Since clones come from plants that have been grown indoors, let yours chill in a shaded area for a week before exposing them to full sun, Johnson says. “The clone hasn’t tasted sun like that, and the transplant itself will be stressful.”
While you can absolutely grow cannabis indoors, outdoor cultivation is much simpler and cheaper, says Ron Johnson, author of How to Grow Organic Cannabis: A Step-by-Step Guide for Growing Marijuana Outdoors , who also runs the website The Cannabis Gardener. “The sun is free,” he tells Mic. “You don’t have to pay hundreds of dollars a month in electrical bills.” An outdoor garden probably won’t allow you to turn over product fast enough, but it’ll suffice if you just want to grow weed for yourself. Plus, it’s gentler on the planet.
To check if your cannabis is ready for trimming, perform a break test on each branch. If it bends so much it nearly breaks, then it’s ready, and if it breaks right away, it might be overly dry, but still totally usable. Trim off the buds and seal them inside a mason jar for curing, opening it periodically over the course of about four weeks to let moisture escape. Johnson outlines a detailed schedule on his website, including instructions on how to look for mold.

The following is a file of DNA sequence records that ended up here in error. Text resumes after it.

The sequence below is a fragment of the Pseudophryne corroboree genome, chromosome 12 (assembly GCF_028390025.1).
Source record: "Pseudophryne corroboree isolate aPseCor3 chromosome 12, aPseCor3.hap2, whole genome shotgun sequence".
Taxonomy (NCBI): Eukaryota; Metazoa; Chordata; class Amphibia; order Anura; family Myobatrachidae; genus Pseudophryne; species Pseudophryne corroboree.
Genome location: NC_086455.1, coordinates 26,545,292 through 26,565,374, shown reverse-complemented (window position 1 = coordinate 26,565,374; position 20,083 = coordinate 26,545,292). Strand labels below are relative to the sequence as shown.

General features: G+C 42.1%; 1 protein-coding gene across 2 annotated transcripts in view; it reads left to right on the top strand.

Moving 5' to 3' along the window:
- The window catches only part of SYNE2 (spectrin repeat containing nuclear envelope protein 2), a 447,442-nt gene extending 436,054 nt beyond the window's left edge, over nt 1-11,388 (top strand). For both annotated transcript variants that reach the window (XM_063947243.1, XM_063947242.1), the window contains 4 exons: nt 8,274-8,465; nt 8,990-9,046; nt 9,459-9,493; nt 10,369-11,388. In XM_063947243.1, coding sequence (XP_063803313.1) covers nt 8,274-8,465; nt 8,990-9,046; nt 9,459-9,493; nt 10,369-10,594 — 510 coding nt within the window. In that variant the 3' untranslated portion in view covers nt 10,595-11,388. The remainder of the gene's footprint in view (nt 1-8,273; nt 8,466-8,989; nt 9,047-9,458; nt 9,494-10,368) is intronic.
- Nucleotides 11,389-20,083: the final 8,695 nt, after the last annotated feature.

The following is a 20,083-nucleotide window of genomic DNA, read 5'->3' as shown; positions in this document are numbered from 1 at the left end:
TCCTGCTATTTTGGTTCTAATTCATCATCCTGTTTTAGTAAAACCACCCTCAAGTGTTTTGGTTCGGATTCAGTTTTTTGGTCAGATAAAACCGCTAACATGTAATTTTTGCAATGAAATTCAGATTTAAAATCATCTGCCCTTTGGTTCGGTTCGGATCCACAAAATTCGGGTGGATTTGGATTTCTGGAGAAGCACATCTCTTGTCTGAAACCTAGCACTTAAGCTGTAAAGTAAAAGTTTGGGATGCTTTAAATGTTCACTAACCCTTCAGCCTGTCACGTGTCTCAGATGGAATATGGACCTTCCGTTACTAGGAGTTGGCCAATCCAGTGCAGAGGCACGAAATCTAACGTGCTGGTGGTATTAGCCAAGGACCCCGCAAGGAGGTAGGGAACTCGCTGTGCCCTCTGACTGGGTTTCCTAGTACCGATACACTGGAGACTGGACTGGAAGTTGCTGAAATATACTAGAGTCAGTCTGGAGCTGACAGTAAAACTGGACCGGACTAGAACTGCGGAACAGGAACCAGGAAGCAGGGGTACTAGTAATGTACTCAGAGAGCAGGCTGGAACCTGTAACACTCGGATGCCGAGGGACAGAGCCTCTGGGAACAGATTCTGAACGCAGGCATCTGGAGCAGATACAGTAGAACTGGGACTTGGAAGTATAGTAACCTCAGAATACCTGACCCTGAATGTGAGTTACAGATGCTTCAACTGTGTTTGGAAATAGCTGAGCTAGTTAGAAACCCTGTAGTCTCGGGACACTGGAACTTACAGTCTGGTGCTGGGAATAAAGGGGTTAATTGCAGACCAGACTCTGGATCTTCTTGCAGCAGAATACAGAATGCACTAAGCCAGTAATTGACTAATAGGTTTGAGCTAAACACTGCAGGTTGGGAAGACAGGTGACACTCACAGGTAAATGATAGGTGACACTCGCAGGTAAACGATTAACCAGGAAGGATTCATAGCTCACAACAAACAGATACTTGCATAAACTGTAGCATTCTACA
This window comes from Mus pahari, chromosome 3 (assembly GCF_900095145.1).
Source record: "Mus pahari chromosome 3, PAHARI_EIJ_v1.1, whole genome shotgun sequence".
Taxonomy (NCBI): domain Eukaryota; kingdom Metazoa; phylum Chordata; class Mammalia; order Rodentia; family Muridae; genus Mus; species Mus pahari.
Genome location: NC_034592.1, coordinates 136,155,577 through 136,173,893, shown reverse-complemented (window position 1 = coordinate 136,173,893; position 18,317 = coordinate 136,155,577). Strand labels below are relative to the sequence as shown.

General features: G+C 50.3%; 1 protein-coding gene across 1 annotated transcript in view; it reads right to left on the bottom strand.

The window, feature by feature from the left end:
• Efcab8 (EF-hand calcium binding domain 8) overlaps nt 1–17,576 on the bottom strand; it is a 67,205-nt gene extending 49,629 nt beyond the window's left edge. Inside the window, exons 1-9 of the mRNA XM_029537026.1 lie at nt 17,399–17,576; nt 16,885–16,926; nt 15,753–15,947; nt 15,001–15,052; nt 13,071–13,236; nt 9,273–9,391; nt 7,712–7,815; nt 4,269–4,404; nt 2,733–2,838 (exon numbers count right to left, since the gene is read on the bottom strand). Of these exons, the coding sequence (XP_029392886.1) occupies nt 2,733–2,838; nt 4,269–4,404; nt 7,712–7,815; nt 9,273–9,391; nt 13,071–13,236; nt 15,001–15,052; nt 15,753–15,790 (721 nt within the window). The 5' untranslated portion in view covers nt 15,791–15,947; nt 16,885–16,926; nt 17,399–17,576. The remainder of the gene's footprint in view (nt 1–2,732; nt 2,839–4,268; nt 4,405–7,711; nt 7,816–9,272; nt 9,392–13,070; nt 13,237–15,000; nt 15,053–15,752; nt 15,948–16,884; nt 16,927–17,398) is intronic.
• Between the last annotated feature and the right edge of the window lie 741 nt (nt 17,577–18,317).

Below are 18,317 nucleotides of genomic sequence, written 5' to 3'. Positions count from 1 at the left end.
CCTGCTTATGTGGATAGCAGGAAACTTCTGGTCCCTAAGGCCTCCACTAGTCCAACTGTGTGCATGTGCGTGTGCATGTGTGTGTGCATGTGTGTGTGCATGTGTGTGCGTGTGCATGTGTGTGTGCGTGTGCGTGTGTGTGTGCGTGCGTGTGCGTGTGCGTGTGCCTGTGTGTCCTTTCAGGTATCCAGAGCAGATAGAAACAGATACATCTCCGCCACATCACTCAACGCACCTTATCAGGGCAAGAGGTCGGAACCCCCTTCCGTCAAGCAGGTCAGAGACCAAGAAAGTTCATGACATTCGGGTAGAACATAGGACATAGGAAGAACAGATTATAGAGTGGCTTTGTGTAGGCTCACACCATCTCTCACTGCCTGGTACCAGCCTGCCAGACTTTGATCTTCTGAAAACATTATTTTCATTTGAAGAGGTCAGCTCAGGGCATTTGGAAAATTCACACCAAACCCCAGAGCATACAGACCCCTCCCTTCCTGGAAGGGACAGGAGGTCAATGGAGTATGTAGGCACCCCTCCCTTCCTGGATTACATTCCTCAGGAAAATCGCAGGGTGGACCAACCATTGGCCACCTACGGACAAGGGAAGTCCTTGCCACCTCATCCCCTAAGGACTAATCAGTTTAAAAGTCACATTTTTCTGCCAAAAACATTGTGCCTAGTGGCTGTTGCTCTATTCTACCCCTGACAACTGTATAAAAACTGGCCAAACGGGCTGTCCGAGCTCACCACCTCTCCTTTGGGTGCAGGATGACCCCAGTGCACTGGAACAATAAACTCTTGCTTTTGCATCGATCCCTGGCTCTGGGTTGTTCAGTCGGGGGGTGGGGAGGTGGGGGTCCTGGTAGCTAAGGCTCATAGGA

If you buy seeds from a seed bank, look for those labeled “feminized” to ensure they give rise to female plants, Johnson says. But if you’re a total newbie, he suggests buying clones, which are cuttings from a “mother” female plant, available at some dispensaries, as well as at nurseries. Not only are they easier to obtain, “they’re easier to grow. You get a clone, and you transplant it to some soil.”